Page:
fig2dev was not found. Check the previous item. If that didn’t help, add the WinFIG folder to the path environment variable If that does not work or if you do not get an error dialog, try calling fig2dev with the same parameters from the command prompt e.g. fig2dev -L ps infile.fig outfile.ps

Drawings that were created with Xfig using metric units (cm) are slightly smaller in WinFIG.

FIG drawings store coordinates based on 1200 dpi. The input device (the screen) is naturally using a smaller resolution i.e. 80 dpi. Therefore WinFIG/Xfig must convert mouse clicks from the display resolution to the higher file resolution. Xfig uses different display resolutions depending on the unit that is being used. If the figure is using imperial (Inches), the input device is assumed to have fixed 80 dpi.

If the figure is using metric units, the input device is assumed to have 76.2 dpi, but the translation into 1200 dpi is the same for both.

Example: If you draw a 4cm long line using Inches you get p1(0, 0) p2(1890, 0):

4cm == 1.575in == 1890pixels at 1200 dpi

When you draw the same line using metric unit, the line extends from p1(0, 0) to p2(1800, 0), which is not correct. The second coordinate is by the factor 80/76,2 smaller: 1890 / (80/76,2) = 1800. I think this is a bug.

When Xfig displays or exports metric figures it scales up by the factor 80/76.2 = 1.0499 to get correct coordinates.

WinFIG gets the display resolution dynamically from the graphics driver and uses that resolution for both units i.e. 80 dpi or 96 dpi. Therefore it produces correct coordinates for both units. My Windows version of fig2dev does not multiply metric coordinates with 1.0499. If you want to use it for converting Xfig created metric drawings you have to use the option -m 1.0499.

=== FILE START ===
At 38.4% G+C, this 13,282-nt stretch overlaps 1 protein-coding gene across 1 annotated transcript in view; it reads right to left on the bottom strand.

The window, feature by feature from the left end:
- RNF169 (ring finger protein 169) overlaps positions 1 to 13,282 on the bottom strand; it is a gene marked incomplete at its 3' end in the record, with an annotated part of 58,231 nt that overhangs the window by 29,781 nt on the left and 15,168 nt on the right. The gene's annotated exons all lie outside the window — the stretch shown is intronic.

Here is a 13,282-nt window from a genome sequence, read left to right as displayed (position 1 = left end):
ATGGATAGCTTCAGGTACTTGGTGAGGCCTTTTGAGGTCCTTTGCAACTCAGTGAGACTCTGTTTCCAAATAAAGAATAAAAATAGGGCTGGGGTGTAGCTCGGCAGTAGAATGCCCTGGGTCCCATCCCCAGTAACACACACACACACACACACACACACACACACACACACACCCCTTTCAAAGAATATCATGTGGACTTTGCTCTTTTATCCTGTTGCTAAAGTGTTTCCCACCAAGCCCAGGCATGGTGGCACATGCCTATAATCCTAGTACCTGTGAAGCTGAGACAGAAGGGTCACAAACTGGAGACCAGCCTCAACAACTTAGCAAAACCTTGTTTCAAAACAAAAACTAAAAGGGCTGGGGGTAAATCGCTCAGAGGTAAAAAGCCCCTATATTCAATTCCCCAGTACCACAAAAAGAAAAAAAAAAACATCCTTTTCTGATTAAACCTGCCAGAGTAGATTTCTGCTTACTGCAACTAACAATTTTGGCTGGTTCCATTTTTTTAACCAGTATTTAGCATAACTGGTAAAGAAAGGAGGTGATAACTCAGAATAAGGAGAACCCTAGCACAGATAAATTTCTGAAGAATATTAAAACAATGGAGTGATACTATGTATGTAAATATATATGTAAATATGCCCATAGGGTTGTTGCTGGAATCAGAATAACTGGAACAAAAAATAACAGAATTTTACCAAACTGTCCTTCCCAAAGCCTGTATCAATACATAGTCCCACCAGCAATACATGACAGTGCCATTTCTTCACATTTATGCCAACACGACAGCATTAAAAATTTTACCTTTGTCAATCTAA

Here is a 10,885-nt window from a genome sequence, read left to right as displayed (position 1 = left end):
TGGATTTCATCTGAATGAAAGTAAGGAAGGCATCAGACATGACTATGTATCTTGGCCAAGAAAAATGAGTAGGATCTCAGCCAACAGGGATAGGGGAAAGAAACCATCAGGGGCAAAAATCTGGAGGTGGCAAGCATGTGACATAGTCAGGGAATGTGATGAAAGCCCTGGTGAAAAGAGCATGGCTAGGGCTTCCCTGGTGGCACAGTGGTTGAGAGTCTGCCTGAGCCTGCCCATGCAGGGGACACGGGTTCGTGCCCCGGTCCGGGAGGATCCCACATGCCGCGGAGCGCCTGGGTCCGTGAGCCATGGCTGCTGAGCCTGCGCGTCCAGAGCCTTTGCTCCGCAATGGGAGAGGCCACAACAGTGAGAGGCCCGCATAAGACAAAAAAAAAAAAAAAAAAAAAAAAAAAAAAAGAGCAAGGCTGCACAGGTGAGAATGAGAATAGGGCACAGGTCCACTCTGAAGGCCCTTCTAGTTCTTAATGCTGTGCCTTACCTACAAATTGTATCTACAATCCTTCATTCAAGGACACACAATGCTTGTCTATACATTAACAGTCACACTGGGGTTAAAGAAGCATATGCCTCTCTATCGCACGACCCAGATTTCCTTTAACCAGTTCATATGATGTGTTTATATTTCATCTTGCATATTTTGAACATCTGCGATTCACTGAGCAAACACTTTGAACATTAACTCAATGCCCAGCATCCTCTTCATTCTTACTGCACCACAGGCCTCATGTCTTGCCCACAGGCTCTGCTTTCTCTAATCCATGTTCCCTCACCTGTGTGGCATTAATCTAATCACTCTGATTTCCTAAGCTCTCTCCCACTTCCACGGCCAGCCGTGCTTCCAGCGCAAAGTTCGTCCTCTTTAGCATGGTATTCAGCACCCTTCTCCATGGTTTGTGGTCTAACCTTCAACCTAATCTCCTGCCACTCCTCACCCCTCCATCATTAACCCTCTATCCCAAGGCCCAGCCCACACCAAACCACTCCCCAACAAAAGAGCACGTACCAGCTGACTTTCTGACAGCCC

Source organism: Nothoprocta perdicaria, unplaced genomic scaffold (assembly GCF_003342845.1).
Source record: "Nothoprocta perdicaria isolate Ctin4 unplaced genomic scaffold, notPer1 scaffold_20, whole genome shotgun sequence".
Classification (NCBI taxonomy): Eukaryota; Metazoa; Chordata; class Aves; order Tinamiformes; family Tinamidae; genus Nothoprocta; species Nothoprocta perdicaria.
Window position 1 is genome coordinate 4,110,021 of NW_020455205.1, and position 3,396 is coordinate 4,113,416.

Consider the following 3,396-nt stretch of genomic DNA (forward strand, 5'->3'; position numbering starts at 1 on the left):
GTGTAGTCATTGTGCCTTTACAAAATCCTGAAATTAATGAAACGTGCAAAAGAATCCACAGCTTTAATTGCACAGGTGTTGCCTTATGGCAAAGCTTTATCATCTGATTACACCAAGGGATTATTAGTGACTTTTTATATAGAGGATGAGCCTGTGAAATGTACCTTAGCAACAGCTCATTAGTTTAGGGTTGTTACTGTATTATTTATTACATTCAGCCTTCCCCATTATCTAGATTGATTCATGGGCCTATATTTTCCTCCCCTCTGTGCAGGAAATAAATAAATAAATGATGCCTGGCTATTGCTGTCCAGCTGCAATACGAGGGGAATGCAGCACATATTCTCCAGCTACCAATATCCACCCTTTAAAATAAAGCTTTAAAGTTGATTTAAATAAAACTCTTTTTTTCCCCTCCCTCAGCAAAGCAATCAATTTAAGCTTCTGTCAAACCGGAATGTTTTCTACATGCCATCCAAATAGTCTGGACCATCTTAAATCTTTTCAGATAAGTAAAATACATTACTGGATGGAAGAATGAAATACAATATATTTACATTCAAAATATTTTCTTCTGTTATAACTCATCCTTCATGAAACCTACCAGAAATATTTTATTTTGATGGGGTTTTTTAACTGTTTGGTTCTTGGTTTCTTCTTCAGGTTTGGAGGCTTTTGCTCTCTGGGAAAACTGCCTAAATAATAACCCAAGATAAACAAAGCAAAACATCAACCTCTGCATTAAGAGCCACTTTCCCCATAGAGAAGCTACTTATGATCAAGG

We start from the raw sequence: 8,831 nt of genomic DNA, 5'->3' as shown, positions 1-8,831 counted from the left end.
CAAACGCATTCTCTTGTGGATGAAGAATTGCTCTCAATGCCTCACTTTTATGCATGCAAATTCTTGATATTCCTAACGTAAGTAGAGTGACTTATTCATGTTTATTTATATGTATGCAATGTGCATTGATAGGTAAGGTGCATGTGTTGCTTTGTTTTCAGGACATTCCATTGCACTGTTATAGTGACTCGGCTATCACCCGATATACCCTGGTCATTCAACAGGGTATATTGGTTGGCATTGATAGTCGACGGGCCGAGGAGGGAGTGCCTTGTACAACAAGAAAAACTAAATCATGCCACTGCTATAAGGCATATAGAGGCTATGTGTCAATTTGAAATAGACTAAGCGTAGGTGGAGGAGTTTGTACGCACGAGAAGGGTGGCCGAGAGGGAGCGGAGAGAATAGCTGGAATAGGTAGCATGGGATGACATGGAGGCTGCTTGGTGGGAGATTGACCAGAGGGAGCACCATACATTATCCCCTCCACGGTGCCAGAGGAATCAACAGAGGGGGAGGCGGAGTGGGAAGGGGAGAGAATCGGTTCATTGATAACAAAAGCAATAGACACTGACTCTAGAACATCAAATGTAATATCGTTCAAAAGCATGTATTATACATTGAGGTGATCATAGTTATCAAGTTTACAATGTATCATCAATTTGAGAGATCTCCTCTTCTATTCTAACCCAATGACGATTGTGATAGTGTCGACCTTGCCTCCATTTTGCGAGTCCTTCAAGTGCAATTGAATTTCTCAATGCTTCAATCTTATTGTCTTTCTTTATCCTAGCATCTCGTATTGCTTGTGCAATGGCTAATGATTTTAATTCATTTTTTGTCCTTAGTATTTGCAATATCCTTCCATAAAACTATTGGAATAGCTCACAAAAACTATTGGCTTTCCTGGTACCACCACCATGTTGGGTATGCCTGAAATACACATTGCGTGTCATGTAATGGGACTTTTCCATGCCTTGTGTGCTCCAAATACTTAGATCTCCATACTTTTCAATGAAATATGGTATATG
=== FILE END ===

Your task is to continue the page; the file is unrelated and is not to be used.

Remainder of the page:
Exchanging files between Xfig and WinFIG:

• No problem with drawings using imperial units
• Xfig created metric drawings must be scaled up by 1.0499 to get correct size in WinFIG. It is easier to save from Xfig using imperial units.
• If saving from WinFIG using Metric units you may edit the FIG file and replace Metric by Imperial (int the 4th line) before loading the file into Xfig. This will prevent Xfig from scaling the figure by 80/76,2

Using fig2dev on Windows to convert figures:

• No problem with drawings using imperial units
• Xfig created metric drawings must be scaled up using “-m 1.0499”
• No problem with WinFIG created metric drawings

You can avoid all that trouble by using imperial units only.

I cannot export figures containing 24 bit PNG images to PostScript.

fig2dev uses the CImage class for reading PNG and GIF files. That class has a bug when reading 24 bit PNG images. It converts to 8 bit, but does not provide the color map, therefore those images cannot be read. Use JPEG instead.

fig2dev does not create GIF files

fig2dev creates by first creating PPM and converting this to GIF using a tool called ppmtogif. I did not check whether ppmtogif is available for Windows. If so, you have to install it, if not, try creating PNG. It is a much better format anyway.

I’m exporting to EPS using the option “Relative to screen (upper left corner)” with values in (X0, Y0) and (Wx, Wy), but it produces strange results.

I’m not sure that fig2dev implements this feature correctly. It seems X0 refers to the upper left edge of the screen, but Y0 refers to the upper bound of the figure. Try using thw “Relative to figure (lower left corner)” option.

How can I include EPS files in LaTeX?

There are several ways to do this, e.g. use the graphicx package. See http://www.math.nwu.edu/comp-help/including_graphics.html

I cannot associate .fig files with WinFIG.exe.

Please check if you have Symantec Antivirus software installed. There is a worm named winfig.exe and therefore Symantec may prevent creating a file association. Rename to WinFIG17.exe (or some other name),